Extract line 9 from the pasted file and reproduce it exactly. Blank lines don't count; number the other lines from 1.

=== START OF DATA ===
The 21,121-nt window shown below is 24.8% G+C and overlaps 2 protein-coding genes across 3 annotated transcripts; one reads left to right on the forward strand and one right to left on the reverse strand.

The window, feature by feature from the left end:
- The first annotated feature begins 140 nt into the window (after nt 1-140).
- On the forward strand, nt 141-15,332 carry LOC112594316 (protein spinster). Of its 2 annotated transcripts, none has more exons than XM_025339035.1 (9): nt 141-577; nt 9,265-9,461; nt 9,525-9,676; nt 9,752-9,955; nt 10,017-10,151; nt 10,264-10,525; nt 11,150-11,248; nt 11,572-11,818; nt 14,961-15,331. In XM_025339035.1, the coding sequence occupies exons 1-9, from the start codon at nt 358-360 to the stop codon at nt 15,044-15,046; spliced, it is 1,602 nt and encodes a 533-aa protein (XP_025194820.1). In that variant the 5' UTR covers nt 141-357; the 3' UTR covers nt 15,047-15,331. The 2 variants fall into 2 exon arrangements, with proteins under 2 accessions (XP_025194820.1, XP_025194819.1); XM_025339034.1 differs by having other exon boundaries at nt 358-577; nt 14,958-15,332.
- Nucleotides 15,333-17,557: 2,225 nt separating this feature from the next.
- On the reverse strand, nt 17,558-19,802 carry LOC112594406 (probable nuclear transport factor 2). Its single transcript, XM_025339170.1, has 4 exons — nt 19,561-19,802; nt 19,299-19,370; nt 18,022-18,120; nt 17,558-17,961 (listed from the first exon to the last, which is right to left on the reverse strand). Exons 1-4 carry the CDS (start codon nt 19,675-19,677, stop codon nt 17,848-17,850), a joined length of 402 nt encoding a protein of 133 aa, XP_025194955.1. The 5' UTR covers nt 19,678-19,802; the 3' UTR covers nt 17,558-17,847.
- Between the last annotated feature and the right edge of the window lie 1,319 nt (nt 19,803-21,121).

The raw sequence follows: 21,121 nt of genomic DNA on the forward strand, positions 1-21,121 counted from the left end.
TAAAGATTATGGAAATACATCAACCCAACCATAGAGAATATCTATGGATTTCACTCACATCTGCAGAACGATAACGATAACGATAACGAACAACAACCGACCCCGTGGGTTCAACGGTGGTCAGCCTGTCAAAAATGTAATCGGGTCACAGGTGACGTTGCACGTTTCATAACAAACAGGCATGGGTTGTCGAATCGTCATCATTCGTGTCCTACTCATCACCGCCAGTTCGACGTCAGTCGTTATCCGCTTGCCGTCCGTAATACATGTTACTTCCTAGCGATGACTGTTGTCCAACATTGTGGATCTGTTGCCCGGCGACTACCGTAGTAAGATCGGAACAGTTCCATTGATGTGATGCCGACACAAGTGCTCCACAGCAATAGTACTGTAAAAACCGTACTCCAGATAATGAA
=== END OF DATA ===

TAAAGATTATGGAAATACATCAACCCAACCATAGAGAATATCTATGGATTTCACTCACATCTGCAGAACGATAACGATAACGATAACGAACAACAACCGACCCCGTGGGTTCAACGGTGGTCAGCCTGTCAAAAATGTAATCGGGTCACAGGTGACGTTGCACGTTTCATAACAAACAGGCATGGGTTGTCGAATCGTCATCATTCGTGTCCTACTCATCACCGCCAGTTCGACGTCAGTCGTTATCCGCTTGCCGTCCGTAATACATGTTACTTCCTAGCGATGACTGTTGTCCAACATTGTGGATCTGTTGCCCGGCGACTACCGTAGTAAGATCGGAACAGTTCCATTGATGTGATGCCGACACAAGTGCTCCACAGCAATAGTACTGTAAAAACCGTACTCCAGATAATGAA